In Living Color: The Art of the Hand Painted Daguerreotype

I’ve just returned from a trip to London and am left feeling as though one could spend a lifetime there and not see all of the treasures that the city has to offer. We had ten days to try our best. One of my favorite experiences was visiting the Victoria and Albert Museum and viewing their collection of painted portrait miniatures. From the V&A website:

Miniature painting was a unique art form, with artists such as Nicholas Hilliard, Samuel Cooper and John Smart specialising in its demanding techniques. Miniature portraits were painted to be held and viewed closely, to be presented as tokens of loyalty, friendship or love and were often invested with great significance, politically and personally. From the sixteenth century until the advent of photography in the mid-nineteenth century no other portrait art was so intimately bound up with people's lives.

The popularity of the miniature painted portrait was superseded by the first commercially available photograph, the daguerreotype. Because the daguerreotype process lacked the ability to reproduce color, many were hand painted, often using similar techniques and materials to those used in miniature portrait painting. The V&A collection includes some of the finest examples of hand colored daguerreotypes in existence.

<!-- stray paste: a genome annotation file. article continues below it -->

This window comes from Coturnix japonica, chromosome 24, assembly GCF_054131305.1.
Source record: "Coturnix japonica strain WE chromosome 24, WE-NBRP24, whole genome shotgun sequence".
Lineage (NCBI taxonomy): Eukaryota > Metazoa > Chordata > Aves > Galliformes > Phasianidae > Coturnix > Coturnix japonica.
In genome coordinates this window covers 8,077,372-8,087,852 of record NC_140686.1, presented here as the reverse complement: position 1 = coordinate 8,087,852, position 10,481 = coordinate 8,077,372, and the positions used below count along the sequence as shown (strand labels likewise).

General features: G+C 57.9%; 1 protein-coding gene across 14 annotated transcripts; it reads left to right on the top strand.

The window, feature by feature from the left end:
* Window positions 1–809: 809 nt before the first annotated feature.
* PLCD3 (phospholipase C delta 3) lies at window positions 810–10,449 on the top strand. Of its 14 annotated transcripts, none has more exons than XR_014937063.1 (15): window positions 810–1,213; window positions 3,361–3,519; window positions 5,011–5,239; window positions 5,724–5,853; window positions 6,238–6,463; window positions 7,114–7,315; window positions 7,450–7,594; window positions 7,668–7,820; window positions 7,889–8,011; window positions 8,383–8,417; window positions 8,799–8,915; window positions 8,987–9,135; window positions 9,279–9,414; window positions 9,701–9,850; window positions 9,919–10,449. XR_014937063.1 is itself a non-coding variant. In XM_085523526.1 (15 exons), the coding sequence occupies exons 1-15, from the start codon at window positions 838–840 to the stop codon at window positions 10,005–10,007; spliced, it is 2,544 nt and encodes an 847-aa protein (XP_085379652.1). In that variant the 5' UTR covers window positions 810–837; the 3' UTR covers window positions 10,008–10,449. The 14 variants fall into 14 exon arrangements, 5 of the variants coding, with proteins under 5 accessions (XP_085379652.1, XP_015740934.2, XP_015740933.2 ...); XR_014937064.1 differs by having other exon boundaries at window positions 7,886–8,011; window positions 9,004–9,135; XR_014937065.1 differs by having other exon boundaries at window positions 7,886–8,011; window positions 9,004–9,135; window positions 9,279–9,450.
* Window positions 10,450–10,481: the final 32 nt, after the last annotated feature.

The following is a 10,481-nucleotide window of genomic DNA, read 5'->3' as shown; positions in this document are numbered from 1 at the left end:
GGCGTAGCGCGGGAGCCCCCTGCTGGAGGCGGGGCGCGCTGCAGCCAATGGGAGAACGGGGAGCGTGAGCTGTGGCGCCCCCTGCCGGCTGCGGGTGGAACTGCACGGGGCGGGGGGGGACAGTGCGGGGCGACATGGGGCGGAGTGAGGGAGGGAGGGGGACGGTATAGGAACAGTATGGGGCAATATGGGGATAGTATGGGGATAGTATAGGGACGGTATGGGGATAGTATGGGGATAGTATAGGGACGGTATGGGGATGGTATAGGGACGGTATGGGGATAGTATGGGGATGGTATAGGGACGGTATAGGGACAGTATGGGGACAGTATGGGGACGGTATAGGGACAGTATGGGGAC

By William Edward Kilburn, 1851. © Victoria and Albert Museum, London

By William Edward Kilburn, circa 1850. © Victoria and Albert Museum, London

Paul Emile Chappuis, circa 1850. © Victoria and Albert Museum, London

Explore the V&A collection here:

To read more about hand colored daguerreotpyes, check out my article In Living Color: Process and Materials of the Hand Colored Daguerreotype published in the The Daguerreian Annual 2008